Becoming N.L.'s first carbon-neutral company was just part of the mission for Mysa
Fighting climate change is the goal, says CEO Joshua Green of company that makes smart thermostats
Becoming the first carbon-neutral company in Newfoundland and Labrador sounds like an ambitious undertaking, but Mysa co-founder Joshua Green says it was actually pretty simple — and considering that his company's core purpose is to fight climate change, it just made sense to do it.
"It's about showing leadership," said Green, the company's CEO.
"We know that this is the right thing to do ethically and socially, and we want to be a leader in setting an example of what we believe that companies should be doing."
The proof is in the plaque on a wall at the two-floor headquarters of the company, which sells the smart thermostats designed for baseboard and in-floor electric heating.
The plaque marks the company's carbon-neutral status for 2018 alongside a picture of the Appleton-Glenwood Wastewater Treatment Facility, the facility that generated the carbon credits that got Mysa to its neutral status.
The treatment plant generates carbon credits, which Mysa purchases through Sharp Management, which is also based in Newfoundland and Labrador.
What are carbon credits?
Simply put, carbon credits — also referred to as carbon offsets — are credits given for one party's reductions in greenhouse gas emissions that can be purchased to offset the emissions of another party. The credits are usually measured in tonnes of CO2-equivalents.
The carbon credits sold by Sharp Management are generated by the wastewater treatment facilities in Appleton-Glenwood and Stephenville. Those facilities generate credits through the reduced emissions of the engineered wetlands used for wastewater treatment.
Mysa then purchases some of the credits generated by the treatment facilities, through Sharp Consulting, in order to offset the emissions their company produces through various business activities: flights to and from meetings, commutes to and from work, electricity use at their office.
"All of the money that we use to purchase these stays right here in Newfoundland and beyond that, 50 per cent of it actually goes to the municipalities that actually partnered to generate these carbon credits," Green said.
Calculating those credits for each year can be done in an afternoon. Using a spreadsheet, they work out the numbers for every employee's commute, every flight, all the electricity used, and other carbon-producing activities.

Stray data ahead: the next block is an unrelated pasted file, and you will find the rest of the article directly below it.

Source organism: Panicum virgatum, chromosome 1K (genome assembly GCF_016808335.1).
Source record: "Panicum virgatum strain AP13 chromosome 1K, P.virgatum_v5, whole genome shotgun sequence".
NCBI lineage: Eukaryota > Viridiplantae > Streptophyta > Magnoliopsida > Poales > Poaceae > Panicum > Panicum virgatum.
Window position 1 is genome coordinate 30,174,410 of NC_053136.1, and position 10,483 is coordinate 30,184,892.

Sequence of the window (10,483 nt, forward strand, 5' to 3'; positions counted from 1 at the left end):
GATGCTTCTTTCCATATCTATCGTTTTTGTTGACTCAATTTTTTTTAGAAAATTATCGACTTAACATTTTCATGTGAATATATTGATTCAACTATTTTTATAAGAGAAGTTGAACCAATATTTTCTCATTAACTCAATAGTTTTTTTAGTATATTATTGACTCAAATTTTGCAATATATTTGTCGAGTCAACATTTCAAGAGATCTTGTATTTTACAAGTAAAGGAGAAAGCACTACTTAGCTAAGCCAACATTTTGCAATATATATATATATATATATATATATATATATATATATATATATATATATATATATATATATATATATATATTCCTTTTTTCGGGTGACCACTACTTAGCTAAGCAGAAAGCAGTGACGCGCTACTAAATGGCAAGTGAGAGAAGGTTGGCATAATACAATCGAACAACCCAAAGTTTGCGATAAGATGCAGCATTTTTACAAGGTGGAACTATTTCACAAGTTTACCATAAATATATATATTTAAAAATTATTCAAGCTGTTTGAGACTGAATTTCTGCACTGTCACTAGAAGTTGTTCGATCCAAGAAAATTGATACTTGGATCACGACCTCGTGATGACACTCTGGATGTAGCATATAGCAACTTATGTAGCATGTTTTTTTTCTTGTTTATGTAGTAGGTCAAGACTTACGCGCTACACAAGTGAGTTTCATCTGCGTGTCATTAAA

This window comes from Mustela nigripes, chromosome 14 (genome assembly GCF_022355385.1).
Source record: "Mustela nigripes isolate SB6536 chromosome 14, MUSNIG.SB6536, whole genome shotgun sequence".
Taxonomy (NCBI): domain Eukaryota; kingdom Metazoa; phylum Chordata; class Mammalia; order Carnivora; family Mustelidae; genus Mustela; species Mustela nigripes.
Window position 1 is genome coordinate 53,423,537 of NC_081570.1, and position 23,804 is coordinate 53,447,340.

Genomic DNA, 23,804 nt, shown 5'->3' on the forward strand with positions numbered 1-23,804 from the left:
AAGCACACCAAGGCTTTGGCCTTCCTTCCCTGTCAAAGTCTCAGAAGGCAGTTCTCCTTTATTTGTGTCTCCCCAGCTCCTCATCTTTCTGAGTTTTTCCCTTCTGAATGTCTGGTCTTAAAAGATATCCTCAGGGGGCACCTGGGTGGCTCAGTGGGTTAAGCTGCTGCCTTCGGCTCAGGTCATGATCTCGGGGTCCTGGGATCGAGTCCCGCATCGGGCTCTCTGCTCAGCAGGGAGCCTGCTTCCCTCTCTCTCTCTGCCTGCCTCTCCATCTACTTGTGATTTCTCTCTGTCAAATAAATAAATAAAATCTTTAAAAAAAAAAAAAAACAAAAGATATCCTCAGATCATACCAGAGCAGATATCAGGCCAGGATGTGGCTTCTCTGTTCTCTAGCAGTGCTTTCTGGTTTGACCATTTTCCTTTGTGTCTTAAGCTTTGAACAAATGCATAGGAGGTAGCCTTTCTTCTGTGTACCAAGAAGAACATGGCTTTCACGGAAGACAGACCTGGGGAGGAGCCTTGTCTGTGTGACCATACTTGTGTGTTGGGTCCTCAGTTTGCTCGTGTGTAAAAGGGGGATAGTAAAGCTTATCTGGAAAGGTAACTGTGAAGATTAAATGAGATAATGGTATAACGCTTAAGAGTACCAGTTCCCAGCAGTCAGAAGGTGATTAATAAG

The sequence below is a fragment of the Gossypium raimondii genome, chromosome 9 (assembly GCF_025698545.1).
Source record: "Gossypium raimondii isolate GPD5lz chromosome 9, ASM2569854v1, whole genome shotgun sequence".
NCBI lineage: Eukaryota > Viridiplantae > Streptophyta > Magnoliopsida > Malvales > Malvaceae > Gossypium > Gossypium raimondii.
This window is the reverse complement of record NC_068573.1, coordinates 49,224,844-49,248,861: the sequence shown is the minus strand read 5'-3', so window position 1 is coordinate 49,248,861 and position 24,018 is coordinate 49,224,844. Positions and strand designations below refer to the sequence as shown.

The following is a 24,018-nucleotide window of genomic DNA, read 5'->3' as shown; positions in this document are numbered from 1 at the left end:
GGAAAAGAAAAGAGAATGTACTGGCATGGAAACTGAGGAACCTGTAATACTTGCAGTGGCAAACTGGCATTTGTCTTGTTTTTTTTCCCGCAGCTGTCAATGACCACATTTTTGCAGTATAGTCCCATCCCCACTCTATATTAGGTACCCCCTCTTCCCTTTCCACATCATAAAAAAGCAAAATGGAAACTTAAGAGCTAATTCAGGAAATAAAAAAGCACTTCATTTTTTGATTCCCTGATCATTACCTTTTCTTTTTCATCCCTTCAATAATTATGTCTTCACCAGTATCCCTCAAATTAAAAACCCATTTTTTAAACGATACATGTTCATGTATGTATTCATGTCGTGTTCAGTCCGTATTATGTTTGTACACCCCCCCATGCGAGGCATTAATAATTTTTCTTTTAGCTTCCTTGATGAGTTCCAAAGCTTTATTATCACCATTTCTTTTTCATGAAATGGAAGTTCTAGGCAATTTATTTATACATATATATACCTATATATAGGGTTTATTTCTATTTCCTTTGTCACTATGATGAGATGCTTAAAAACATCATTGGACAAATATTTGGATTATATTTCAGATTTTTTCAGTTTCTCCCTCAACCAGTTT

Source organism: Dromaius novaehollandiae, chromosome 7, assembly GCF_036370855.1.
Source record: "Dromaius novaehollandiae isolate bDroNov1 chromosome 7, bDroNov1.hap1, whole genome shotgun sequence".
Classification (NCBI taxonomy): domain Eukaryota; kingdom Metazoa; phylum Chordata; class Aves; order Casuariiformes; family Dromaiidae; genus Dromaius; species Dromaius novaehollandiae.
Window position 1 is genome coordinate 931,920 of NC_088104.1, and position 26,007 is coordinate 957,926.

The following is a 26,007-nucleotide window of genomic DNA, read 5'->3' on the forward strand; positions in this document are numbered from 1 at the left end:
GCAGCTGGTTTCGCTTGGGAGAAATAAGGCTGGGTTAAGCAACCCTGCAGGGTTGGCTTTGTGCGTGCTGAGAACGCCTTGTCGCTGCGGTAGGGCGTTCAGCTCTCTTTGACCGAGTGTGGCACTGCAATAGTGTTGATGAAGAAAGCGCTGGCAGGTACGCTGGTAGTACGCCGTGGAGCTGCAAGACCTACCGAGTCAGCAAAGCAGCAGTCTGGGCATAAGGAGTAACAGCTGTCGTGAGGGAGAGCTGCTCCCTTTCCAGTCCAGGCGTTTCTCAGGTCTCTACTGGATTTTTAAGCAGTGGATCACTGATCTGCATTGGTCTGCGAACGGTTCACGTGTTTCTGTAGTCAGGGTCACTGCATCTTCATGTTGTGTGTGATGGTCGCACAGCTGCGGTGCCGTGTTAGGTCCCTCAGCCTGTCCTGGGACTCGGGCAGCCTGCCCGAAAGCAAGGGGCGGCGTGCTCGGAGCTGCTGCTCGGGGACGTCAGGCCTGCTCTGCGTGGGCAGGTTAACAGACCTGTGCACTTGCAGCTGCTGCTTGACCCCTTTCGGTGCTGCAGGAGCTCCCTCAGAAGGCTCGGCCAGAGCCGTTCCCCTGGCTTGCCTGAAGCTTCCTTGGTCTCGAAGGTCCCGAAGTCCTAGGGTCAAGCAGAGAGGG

"Through that we're able to generate how much carbon we've released into the atmosphere over the year," said Natasha Reid, Mysa's utility relations manager.
Behave, then buy
Before carbon credits for emissions are calculated, however, the company does all it can to get those emissions as low as possible. That involves initiatives like reducing energy use and diverting waste to composting and recycling. Those efforts have gotten emissions down by about 20 per cent, Green estimated.
Mysa also gets its employees involved through monthly challenges. In September, for example, the company's 54 employees were challenged to reduce the emissions of their commutes to work. The next month they collected clothing donations for the Gathering Place and held a used clothing swap at the office.
It's a win for the environment and it's a win financially as well.- Josh Green
"Textile waste and fast fashion is one of the most polluting industries in the world when it comes to toxic chemicals and water pollution," Reid said.
Doing that work to reduce emissions first, then offset them, is the right move for the environment but it also makes sense from a business perspective, Green said.
"It actually incentivizes us from a financial point of view to reduce our emissions so that we have to buy less offsets," he said.
"So it's a win for the environment and it's a win financially as well, when we first reduce."
Mysa may have been the first company in the province to go carbon-neutral, but they're no longer the only one. Aker Solutions Canada announced it was also carbon-neutral earlier this year, and at a recent conference another company expressed their desire to do the same, Reid said.
"It's very inspiring, actually, to see how other people react," she said.
"The reality is you don't need a few people doing zero waste perfectly, you just need millions of people doing what they can."
With files from On The Go